But if I were going to invent an entrée from a starter here, I would opt for a double portion of the pasta appetizer that I sampled one recent night: handmade fettuccine noodles that Hanna had concocted from flour and eggs and then marinated with aromatic fresh truffles. He served these in a truffle-butter sauce with nutty pecorino cheese. Our server suggested that I get a bigger portion as an entrée, but I was ready for something lighter: Hanna’s flaky filet of rainbow trout, dusted in brioche crumbs and sautéed. It was light as a feather, perched gently on a soft mound of butternut-squash purée.
There are other pasta dishes on the current menu, including a manly portion of pappardelle Bolognese in a robust ragu featuring pork, beef and veal. And because the Crossroads has become a tourist destination, there’s a magnificent 22-ounce rib-eye, grilled and served with “Tuscan fried potatoes” that look and taste like good old-fashioned, deep-fried American home spuds.
Our grinning server rattled off the night’s desserts as if he were reciting a passage from the Kama Sutra. The most absurd creation, a delicacy that might have been dreamed up by Tim Burton, came from local pastry chef and bakery owner Natasha Goellner. “Her brother works in our kitchen,” the waiter whispered. “So sometimes she comes in here at night and invents desserts for us because she gets bored.”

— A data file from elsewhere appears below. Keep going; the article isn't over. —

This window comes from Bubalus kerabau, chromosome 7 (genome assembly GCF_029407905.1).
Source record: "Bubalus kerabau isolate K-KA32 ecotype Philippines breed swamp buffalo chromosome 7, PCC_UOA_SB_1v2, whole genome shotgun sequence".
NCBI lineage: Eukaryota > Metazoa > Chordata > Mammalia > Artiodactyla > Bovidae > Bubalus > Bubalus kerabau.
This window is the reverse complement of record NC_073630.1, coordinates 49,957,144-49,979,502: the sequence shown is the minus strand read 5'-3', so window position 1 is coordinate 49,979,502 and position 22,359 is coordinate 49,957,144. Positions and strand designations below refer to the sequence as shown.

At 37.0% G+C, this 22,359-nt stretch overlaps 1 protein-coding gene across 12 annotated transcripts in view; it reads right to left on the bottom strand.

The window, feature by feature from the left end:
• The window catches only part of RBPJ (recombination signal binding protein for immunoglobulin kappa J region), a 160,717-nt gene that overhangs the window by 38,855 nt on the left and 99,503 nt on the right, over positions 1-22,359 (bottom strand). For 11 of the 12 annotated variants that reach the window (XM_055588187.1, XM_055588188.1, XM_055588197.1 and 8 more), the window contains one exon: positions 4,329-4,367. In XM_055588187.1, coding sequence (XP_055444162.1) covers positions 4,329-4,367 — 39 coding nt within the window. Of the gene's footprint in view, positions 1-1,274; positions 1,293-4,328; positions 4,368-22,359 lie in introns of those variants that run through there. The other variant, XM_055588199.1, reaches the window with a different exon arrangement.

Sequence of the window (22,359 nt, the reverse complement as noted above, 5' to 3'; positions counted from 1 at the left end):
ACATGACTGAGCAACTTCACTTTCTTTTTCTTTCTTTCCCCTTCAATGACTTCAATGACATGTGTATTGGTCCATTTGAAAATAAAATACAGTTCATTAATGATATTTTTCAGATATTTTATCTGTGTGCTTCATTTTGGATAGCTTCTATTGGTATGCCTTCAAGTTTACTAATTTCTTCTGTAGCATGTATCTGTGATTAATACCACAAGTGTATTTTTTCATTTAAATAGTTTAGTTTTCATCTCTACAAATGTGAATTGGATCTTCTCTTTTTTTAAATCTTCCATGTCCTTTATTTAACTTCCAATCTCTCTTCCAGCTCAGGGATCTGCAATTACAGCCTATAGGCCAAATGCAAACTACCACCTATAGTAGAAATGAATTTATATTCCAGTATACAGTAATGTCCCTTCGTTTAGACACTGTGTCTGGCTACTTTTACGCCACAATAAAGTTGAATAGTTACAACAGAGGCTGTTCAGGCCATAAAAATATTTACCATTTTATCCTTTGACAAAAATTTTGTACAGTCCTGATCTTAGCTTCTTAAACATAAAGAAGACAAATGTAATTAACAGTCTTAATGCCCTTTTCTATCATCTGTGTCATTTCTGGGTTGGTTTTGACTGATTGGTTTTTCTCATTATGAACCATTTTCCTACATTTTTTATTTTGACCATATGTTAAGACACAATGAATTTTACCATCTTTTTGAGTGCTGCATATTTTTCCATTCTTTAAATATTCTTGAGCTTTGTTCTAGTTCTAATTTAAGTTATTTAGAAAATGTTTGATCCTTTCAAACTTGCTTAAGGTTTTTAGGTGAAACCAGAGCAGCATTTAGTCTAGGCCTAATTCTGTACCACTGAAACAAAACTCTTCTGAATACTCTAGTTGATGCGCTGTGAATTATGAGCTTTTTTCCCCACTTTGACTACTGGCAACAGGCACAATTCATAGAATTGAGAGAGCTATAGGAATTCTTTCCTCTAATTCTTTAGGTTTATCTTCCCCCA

Her creation for that night was a supple, surprisingly light ivory mousse of whipped triple-cream mascarpone folded over a center of sweet lemon curd (with a hint of blood orange). A scoop of lime ice cream and a wedge of fluffy baked meringue, flavored with orange water and poppy seeds, finished the dish.
I ate several lunches at the Rieger Hotel Grill & Exchange before the afternoon when I discovered my new favorite metro-area pork-tenderloin sandwich, its pillow-soft meat encased in a light tempura crust and drizzled with violet-colored tendrils of pickled red onions. There’s a first-class burger here, too, served on a chewy pretzel roll and blanketed in cheese — sharp cheddar or lewd blue. Two of my lunch companions ordered, and all but inhaled, Hanna’s lasagna: jade-green spinach pasta layered with the meaty Bolognese and a creamy ricotta.
I promised a vegetarian friend, who swears he doesn’t like eggplant (I know — who doesn’t like eggplant?), that he’d develop a lust for Hanna’s Al Capone, a grilled panini made with crispy fried eggplant, briny gaeta olives and house-made mozzarella. I know I did, and I’ve never been all that passionate about pan-fried melanzane. My only complaint about this sandwich: It needed more eggplant.
The day I lunched with two co-workers, one of them scandalized me by ordering the trio of whiskey-filled chocolates — shades of Jacob Rieger! — created for Maybee and Hanna by local singing pastry chef Carter Holton. The chocolate balls looked innocent enough, but their effects were swift and amusing to behold. The milk-chocolate shell contained scotch; the dark-chocolate candy held Jameson Irish whiskey; and within the cocoa-dusted ball was a splash of Maybee’s own apple-wood-smoked bourbon. Watching one of my companions chew each candy, his eyes widening and his smile spreading woozily, suggested a scene from a more sozzled Willy Wonka and the Chocolate Factory.
This intoxicating final note pays homage to the founders of the Rieger Hotel as it offers tribute to the imagination of the new restaurant’s owners. Maybee insists that the 96-year-old building isn’t haunted. But if it were, I’d bet the whiskey-peddling ghosts of Rieger père and fils would be thrilled with this restaurant. It has given this building a brand-new life.